We administered the Rapid Estimate of Adult Literacy in Medicine (REALM) to assess patients’ literacy.14 Because patients’ literacy levels may affect their understanding and recall of physicians’ weight loss recommendations, we included literacy scores in the logistic regression.
While research associates interviewed each patient, one of us (JH or DC) reviewed charts to determine each patient's age, gender, race, weight, height, employment status, insurance status, and clinical diagnoses. Each patient's weight and height were routinely measured with light clothing and no shoes by nursing staff and recorded on the medical chart. Clinical diagnoses, including obesity, were based on a master problem list charted by residents on the record from the latest clinic visit. BMI was calculated as body weight in kilograms divided by height in meters squared.4 The LSUHSC-S Institutional Review Board approved the study protocol in advance.
Most of the questionnaire data collected were categorical, except for age, height, and weight. We compared categorical data using chi-square test or Fisher exact test. To control for confounding variables, we performed multivariate analysis using logistic regression model (SAS software version 8.2, SAS Institute, Inc., Cary, North Carolina).
During the focus-group discussions, physicians identified several barriers to providing weight loss counseling. The identified barriers, ranked by frequency, are reported in List 2.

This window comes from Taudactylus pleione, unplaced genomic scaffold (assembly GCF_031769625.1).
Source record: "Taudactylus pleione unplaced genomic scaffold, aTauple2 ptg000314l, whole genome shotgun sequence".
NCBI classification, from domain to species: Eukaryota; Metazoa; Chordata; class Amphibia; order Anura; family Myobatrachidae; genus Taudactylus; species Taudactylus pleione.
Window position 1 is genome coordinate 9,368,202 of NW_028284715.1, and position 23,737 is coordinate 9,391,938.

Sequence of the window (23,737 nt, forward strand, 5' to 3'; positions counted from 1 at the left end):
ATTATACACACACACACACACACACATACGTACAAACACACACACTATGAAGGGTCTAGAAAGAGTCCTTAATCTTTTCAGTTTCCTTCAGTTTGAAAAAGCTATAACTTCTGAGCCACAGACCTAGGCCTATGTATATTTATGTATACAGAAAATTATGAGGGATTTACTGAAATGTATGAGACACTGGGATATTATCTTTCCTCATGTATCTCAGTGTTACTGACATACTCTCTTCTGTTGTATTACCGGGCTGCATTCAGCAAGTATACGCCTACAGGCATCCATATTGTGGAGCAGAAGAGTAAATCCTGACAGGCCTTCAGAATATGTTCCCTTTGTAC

The demographic characteristics of the 210 patients who participated in our study are shown in Table 1. The mean BMI of the patients was 39, with a range of 26–65; 93% were obese (BMI ≥ 30), 7% were overweight (BMI = 25–29.9). Ninety-six percent of the patients had one or more obesity-related chronic diseases. Eighty-four percent had hypertension, 42% had type 2 diabetes mellitus, 45% had dyslipidemia, and 18% had cardiovascular diseases. Obesity was documented as a separate clinical diagnosis in only 14.4% of the patients with a BMI of 30 or higher.
Sixty-one percent of the patients believed their weight affected their health, 63% recognized that the numeric equivalent of a 10% weight loss would have some health benefit, 89% reported the need to lose weight, and 88% wanted to lose weight. Ninety percent of the patients reported having tried to lose weight previously. Concerning patients’ stages of readiness to lose weight, 36% were not considering or were thinking about weight loss (precontemplation or contemplation stage), 33% were preparing to lose weight (preparation stage), and 31% were currently trying to lose or maintain their weight (action or maintenance stage).